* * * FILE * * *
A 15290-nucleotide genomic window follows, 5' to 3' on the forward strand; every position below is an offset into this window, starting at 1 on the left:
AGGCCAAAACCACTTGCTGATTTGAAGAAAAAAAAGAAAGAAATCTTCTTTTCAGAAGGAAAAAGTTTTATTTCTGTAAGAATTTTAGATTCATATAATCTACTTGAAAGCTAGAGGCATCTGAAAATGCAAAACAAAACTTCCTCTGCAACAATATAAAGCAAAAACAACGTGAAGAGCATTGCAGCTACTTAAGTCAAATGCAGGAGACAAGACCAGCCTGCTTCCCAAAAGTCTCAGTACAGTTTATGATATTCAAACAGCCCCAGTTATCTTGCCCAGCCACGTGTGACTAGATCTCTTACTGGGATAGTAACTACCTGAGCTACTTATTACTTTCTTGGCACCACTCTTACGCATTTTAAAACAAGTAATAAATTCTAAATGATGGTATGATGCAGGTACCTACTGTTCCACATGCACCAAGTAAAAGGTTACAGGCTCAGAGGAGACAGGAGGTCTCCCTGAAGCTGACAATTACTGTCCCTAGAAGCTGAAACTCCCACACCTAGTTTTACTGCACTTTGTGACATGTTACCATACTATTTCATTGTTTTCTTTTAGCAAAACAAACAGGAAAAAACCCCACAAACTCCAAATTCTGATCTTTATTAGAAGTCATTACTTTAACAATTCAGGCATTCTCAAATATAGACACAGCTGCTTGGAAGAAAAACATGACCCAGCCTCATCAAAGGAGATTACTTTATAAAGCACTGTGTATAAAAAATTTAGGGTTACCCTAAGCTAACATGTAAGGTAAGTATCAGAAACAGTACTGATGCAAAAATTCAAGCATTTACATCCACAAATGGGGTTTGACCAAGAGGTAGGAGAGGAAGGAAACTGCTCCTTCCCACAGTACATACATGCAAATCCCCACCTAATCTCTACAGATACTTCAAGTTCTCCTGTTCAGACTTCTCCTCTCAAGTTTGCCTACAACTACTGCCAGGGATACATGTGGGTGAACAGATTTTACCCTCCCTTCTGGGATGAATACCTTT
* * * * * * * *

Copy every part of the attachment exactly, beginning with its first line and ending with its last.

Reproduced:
A 15290-nucleotide genomic window follows, 5' to 3' on the forward strand; every position below is an offset into this window, starting at 1 on the left:
AGGCCAAAACCACTTGCTGATTTGAAGAAAAAAAAGAAAGAAATCTTCTTTTCAGAAGGAAAAAGTTTTATTTCTGTAAGAATTTTAGATTCATATAATCTACTTGAAAGCTAGAGGCATCTGAAAATGCAAAACAAAACTTCCTCTGCAACAATATAAAGCAAAAACAACGTGAAGAGCATTGCAGCTACTTAAGTCAAATGCAGGAGACAAGACCAGCCTGCTTCCCAAAAGTCTCAGTACAGTTTATGATATTCAAACAGCCCCAGTTATCTTGCCCAGCCACGTGTGACTAGATCTCTTACTGGGATAGTAACTACCTGAGCTACTTATTACTTTCTTGGCACCACTCTTACGCATTTTAAAACAAGTAATAAATTCTAAATGATGGTATGATGCAGGTACCTACTGTTCCACATGCACCAAGTAAAAGGTTACAGGCTCAGAGGAGACAGGAGGTCTCCCTGAAGCTGACAATTACTGTCCCTAGAAGCTGAAACTCCCACACCTAGTTTTACTGCACTTTGTGACATGTTACCATACTATTTCATTGTTTTCTTTTAGCAAAACAAACAGGAAAAAACCCCACAAACTCCAAATTCTGATCTTTATTAGAAGTCATTACTTTAACAATTCAGGCATTCTCAAATATAGACACAGCTGCTTGGAAGAAAAACATGACCCAGCCTCATCAAAGGAGATTACTTTATAAAGCACTGTGTATAAAAAATTTAGGGTTACCCTAAGCTAACATGTAAGGTAAGTATCAGAAACAGTACTGATGCAAAAATTCAAGCATTTACATCCACAAATGGGGTTTGACCAAGAGGTAGGAGAGGAAGGAAACTGCTCCTTCCCACAGTACATACATGCAAATCCCCACCTAATCTCTACAGATACTTCAAGTTCTCCTGTTCAGACTTCTCCTCTCAAGTTTGCCTACAACTACTGCCAGGGATACATGTGGGTGAACAGATTTTACCCTCCCTTCTGGGATGAATACCTTT